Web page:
A patient takes blood thinners to reduce his risk of stroke or heart attack, explains Medline Plus. He would also take blood thinners if he has had heart valve surgery, suffers from a congenital heart defect or has an arrhythmia. Patients might take blood thinners if they are obese or have phlebitis, according to the Texas Heart Institute. Blood thinners, or anticoagulants, reduce blood clots in a patient's blood vessels.
There are two ways that these drugs prevent blood clots from forming, reports MedlinePlus. Anticoagulants slow down the chemical reactions that lead to the formation of a blood clot. Antiplatelet drugs stop platelets, tiny blood cells involved in tissue repair, from coming together and forming clots.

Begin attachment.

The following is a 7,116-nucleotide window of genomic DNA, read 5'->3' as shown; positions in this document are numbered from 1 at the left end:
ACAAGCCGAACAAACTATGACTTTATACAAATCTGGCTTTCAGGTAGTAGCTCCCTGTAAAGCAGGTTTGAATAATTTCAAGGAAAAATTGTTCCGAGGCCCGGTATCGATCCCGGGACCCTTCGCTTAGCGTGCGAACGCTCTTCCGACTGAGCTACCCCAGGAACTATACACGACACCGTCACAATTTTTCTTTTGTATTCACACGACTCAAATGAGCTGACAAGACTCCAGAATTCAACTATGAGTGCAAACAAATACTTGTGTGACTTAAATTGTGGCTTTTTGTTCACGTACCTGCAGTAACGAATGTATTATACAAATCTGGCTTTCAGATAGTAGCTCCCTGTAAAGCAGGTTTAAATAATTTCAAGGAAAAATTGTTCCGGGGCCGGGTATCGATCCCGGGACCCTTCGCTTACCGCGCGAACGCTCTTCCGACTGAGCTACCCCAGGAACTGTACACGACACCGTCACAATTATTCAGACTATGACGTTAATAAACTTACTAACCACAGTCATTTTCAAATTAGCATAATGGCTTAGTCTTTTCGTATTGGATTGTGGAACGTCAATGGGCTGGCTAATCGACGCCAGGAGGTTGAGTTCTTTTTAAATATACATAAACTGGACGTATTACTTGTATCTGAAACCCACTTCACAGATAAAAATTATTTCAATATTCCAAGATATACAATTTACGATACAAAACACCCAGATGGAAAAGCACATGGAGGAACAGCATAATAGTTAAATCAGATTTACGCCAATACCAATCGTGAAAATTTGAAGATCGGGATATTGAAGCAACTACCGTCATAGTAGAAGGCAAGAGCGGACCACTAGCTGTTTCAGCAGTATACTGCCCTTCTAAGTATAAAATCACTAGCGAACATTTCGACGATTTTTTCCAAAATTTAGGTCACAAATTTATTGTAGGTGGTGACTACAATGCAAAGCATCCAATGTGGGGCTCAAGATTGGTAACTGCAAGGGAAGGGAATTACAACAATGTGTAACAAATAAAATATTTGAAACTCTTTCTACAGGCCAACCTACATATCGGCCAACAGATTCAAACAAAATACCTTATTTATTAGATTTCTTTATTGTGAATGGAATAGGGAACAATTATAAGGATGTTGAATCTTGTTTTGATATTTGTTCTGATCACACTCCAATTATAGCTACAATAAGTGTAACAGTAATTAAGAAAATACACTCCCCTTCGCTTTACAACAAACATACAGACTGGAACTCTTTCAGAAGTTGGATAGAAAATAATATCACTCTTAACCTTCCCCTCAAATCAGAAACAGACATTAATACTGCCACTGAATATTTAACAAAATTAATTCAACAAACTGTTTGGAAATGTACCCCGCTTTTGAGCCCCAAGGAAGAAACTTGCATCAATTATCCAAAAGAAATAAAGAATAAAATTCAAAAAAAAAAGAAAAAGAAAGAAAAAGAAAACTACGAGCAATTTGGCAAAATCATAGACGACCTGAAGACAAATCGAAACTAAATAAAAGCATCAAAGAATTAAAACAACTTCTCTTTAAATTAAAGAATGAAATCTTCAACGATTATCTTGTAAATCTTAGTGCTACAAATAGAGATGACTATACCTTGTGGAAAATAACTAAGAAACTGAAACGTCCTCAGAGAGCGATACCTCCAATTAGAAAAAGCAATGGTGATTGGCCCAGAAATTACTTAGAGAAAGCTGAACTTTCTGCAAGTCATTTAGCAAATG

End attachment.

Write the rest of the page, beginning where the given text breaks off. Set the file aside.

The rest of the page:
Some patients take blood thinners in pill form, but more powerful blood thinners, such as heparin, require injection, notes the Texas Heart Institute. Injection of blood thinners usually occurs in the hospital so the staff can monitor the patient for complications.
Many drugs increase or decrease the effectiveness of blood thinners, according to the Texas Heart Institute. Because of this, it is important for the doctor to know the patient's complete medical history and for the patient to tell the doctor of any drugs or supplements he takes regularly before he begins treatment with blood thinners.